Drivers, meet Robin Weekly Brief—6.25.2012

Drivers, meet Robin Weekly Brief—6.25.2012

In this week's Brief: Apple, Magnifis, Microsoft, the European Parliament, the Internal Market and Transport Committees, the European Commission, TomTom, Samsung, AutoNavi, OpenSynergy, and Ford

In early June Apple demoed “Eyes Free,” a new vehicle integration for Siri. This week Android responded with “Robin,” a similar eyes free assistant that allows drivers to interact with their phones by voice and minimal hand gestures.

A wave of a hand in front of an Android phone on the dashboard of a car engages the system, and its voice comprehension takes into consideration context while delivering local search, navigation, real-time traffic and parking information, gas prices, and weather.

Robin is the brainchild of Magnifis, a speech interface provider in Palo Alto, and is currently available in beta across the U.S.

“Today, people still think of a car assistant primarily in terms of navigation," says Magnifis co-founder and CEO Ilya Eckstein. "But in fact, we don't use navigation much, as most of the time we know our way around. What we really need in the car is someone to watch out for us as we go and … help us remain fully connected and empowered behind the wheel.”

In outfitting its newest mobile phone operating system, Windows Phone 8, Microsoft elected to drop Bing Maps and integrate Nokia Maps in its place. Nokia’s 3D mapping service harnesses the likes of Navteq and Where.

Nokia Maps on Windows Phone 8 will now compete with Apple’s recently released maps app, which we reported on last week, and Google Maps, meaning that all the major smartphone operating systems save for Blackberry will ship with free, fully integrated, turn-by-turn GPS navigation.

Members of the European Parliament adopted a non-binding resolution declaring that all new cars must be fitted by 2015 with eCall devices to alert the rescue services automatically to road crashes through the public 112 emergency call system.

The Internal Market and Transport Committees also signed the resolution, which noted the seemingly inexorable delays in bringing eCall to reality and urged the European Commission to table legislation to make the eCall system mandatory by 2015.

In light of the fact that 50 percent of all local searches are now conducted on mobile devices, TomTom has expanded its local search engine, TomTom Places, into Sweden, Austria, Norway, Spain and Ireland. That makes the service available in 10 countries across Europe.

TomTom also announced the availability of its latest map products for the Asia Pacific region, delivering new coverage and features for automotive, enterprise and government customers. TomTom maps will now cover 51 countries and territories throughout Asia Pacific.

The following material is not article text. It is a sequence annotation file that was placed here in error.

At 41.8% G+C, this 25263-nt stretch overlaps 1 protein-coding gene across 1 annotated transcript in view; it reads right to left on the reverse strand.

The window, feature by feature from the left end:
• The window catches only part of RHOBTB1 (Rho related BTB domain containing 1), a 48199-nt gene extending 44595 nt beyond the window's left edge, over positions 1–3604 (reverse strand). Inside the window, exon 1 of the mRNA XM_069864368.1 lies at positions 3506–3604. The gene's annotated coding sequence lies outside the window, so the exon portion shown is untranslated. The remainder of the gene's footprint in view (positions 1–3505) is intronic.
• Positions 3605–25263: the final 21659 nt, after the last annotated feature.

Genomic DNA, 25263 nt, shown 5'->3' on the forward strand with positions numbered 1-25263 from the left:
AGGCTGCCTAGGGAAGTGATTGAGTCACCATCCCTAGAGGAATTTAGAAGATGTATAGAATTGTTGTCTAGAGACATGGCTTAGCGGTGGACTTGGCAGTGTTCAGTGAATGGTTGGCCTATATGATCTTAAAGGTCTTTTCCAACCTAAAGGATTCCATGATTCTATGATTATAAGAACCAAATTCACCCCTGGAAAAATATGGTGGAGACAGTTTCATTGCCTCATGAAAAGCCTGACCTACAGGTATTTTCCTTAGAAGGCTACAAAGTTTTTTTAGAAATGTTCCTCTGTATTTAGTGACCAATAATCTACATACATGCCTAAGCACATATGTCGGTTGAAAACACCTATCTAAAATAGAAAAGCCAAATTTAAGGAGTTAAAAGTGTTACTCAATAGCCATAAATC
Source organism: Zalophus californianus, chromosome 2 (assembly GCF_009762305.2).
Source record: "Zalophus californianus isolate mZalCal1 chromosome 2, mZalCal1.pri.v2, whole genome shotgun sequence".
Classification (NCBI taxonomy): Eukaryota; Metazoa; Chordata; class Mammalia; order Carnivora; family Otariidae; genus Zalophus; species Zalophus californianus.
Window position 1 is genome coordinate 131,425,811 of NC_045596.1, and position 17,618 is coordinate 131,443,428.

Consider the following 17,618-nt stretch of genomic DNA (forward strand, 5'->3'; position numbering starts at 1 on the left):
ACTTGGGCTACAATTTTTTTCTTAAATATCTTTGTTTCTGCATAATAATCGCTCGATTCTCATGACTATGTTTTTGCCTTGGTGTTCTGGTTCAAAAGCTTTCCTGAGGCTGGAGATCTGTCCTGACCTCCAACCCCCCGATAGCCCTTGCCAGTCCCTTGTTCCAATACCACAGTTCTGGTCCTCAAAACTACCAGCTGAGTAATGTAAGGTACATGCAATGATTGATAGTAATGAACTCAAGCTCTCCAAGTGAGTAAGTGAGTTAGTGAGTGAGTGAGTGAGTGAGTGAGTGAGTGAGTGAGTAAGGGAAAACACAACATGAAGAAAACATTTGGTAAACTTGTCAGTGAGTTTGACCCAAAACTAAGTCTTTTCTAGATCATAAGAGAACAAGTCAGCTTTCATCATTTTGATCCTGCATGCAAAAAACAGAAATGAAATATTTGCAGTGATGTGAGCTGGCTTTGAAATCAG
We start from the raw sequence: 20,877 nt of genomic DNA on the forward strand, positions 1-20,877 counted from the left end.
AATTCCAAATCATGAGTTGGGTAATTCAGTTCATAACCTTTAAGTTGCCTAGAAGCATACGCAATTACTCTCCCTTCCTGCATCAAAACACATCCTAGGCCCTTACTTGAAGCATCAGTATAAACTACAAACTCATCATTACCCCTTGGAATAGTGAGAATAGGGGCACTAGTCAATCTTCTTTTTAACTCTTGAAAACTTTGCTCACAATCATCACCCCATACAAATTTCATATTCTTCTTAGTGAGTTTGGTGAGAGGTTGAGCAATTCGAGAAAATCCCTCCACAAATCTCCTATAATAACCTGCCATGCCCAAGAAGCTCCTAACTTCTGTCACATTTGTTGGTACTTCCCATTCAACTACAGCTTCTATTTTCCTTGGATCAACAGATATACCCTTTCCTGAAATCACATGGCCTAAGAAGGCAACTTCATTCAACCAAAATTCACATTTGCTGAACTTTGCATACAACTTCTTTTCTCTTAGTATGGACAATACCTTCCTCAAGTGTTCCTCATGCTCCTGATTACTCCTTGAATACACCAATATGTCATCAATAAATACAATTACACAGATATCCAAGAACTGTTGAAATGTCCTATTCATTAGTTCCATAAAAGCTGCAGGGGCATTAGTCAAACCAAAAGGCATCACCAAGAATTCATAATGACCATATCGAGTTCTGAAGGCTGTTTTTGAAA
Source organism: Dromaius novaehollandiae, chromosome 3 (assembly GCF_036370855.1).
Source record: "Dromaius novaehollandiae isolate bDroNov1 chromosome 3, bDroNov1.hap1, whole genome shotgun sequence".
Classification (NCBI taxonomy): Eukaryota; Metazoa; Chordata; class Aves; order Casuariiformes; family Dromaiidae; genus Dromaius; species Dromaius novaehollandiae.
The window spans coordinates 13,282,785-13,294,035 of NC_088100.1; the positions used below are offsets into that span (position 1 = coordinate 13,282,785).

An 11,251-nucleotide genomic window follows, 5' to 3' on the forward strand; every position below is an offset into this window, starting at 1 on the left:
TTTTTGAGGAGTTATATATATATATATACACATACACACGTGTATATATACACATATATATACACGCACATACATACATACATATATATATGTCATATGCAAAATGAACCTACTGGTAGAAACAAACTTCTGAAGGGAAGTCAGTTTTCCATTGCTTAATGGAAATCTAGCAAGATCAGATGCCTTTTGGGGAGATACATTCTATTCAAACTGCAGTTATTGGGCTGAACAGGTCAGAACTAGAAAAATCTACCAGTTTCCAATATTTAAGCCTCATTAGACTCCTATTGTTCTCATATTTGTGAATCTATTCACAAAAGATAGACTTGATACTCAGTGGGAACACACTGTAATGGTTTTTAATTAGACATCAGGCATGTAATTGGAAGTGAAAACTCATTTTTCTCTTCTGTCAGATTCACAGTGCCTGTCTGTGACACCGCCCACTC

Samsung selected AutoNavi’s navigation app to be pre-installed on Samsung's new flagship smartphone, the GALAXY S III, which was officially launched in China this month.

AutoNavi’s map app offers all the familiars—comprehensive map data, 3-D views and real-time traffic information—plus some features designed specifically for the GALAXY S III, including a map layer of Samsung designated points-of-interest, smart search features, and mobile positioning through GPS, cell towers, and Wi-Fi.

AutoNavi’s nav app already comes pre-installed on Samsung's mobile handsets and tablets in China.

OpenSynergy introduced COQOS 5.0, a processor that enables the safe and secure integration of infotainment and automotive software on multicore processors.

Multicore systems are the standard in consumer electronics and are the foundation in most tablets and smartphones, but an optimal use of the technology in the automotive domain was not possible due to challenges like dividing the processor resources between applications with different criticality and satisfying requirements on safety, security and real-time performance.

COQOS 5.0 is based on the ARM Cortex-A9 multicore architecture.

Ford officially opened its Silicon Valley Lab (SVL) with the goal of engaging the tech community in the quest for the next great idea.

The new lab in California joins other global research and innovation facilities in Dearborn, Michigan; Aachen, Germany; Nanjing, China; and technology scouts in Tel Aviv, Israel.

"We want Silicon Valley to view Ford as a platform that is open, accessible and ready for their innovative ideas and technologies," says Paul Mascarenas, chief technical officer and vice president of Ford Research and Advanced Engineering. "We are looking for unexpected solutions for the future, and we believe Silicon Valley is the right place to round out our global research organization.”

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